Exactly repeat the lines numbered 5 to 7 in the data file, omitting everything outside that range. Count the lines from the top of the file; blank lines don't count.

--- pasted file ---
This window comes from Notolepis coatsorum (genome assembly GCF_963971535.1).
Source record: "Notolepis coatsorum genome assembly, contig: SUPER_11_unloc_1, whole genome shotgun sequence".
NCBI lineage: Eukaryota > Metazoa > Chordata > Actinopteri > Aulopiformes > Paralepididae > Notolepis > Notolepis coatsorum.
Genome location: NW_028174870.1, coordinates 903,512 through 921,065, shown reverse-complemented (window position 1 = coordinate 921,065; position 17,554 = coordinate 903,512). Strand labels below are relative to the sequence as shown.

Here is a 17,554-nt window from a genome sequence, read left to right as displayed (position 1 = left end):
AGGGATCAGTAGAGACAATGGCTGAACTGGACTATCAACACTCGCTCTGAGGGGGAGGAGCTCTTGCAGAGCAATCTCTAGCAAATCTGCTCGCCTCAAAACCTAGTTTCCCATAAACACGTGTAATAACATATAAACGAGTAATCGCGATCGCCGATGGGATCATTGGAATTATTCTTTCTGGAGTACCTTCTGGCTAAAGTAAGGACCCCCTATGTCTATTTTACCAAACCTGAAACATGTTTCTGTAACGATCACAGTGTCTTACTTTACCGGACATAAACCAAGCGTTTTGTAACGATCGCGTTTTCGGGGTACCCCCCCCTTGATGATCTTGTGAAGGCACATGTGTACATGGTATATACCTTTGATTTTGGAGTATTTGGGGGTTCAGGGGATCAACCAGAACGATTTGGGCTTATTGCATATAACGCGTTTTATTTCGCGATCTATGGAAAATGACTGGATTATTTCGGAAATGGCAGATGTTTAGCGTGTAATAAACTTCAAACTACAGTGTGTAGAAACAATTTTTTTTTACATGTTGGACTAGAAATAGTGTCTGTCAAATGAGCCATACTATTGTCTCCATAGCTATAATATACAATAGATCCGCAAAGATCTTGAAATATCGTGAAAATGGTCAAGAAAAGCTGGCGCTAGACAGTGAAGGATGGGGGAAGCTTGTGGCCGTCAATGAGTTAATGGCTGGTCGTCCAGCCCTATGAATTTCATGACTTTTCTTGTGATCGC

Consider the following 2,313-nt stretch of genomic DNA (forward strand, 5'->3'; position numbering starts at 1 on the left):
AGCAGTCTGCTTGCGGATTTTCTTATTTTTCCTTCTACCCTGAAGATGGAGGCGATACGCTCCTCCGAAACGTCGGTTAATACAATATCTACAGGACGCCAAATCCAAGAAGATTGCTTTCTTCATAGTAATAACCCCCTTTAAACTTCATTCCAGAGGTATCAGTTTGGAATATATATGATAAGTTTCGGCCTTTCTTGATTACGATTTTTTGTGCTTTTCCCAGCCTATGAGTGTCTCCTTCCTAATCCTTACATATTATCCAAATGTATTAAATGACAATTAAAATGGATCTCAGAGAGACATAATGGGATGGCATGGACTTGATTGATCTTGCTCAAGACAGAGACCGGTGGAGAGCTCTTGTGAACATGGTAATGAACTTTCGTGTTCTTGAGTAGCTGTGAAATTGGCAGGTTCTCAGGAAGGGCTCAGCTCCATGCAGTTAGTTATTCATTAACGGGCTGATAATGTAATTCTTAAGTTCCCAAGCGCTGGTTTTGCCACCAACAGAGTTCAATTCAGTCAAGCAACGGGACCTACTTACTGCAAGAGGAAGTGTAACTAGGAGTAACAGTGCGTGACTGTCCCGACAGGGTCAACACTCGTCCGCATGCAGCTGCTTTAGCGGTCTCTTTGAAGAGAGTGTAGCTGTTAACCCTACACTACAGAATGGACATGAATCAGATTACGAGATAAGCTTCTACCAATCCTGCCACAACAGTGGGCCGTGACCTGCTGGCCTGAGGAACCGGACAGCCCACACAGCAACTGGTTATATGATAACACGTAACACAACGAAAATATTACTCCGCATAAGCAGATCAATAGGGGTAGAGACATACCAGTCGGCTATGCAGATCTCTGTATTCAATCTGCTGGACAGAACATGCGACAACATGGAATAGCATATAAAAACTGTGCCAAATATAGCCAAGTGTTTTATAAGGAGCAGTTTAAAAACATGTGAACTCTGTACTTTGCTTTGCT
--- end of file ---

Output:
Here is a 17,554-nt window from a genome sequence, read left to right as displayed (position 1 = left end):
AGGGATCAGTAGAGACAATGGCTGAACTGGACTATCAACACTCGCTCTGAGGGGGAGGAGCTCTTGCAGAGCAATCTCTAGCAAATCTGCTCGCCTCAAAACCTAGTTTCCCATAAACACGTGTAATAACATATAAACGAGTAATCGCGATCGCCGATGGGATCATTGGAATTATTCTTTCTGGAGTACCTTCTGGCTAAAGTAAGGACCCCCTATGTCTATTTTACCAAACCTGAAACATGTTTCTGTAACGATCACAGTGTCTTACTTTACCGGACATAAACCAAGCGTTTTGTAACGATCGCGTTTTCGGGGTACCCCCCCCTTGATGATCTTGTGAAGGCACATGTGTACATGGTATATACCTTTGATTTTGGAGTATTTGGGGGTTCAGGGGATCAACCAGAACGATTTGGGCTTATTGCATATAACGCGTTTTATTTCGCGATCTATGGAAAATGACTGGATTATTTCGGAAATGGCAGATGTTTAGCGTGTAATAAACTTCAAACTACAGTGTGTAGAAACAATTTTTTTTTACATGTTGGACTAGAAATAGTGTCTGTCAAATGAGCCATACTATTGTCTCCATAGCTATAATATACAATAGATCCGCAAAGATCTTGAAATATCGTGAAAATGGTCAAGAAAAGCTGGCGCTAGACAGTGAAGGATGGGGGAAGCTTGTGGCCGTCAATGAGTTAATGGCTGGTCGTCCAGCCCTATGAATTTCATGACTTTTCTTGTGATCGC

Consider the following 2,313-nt stretch of genomic DNA (forward strand, 5'->3'; position numbering starts at 1 on the left):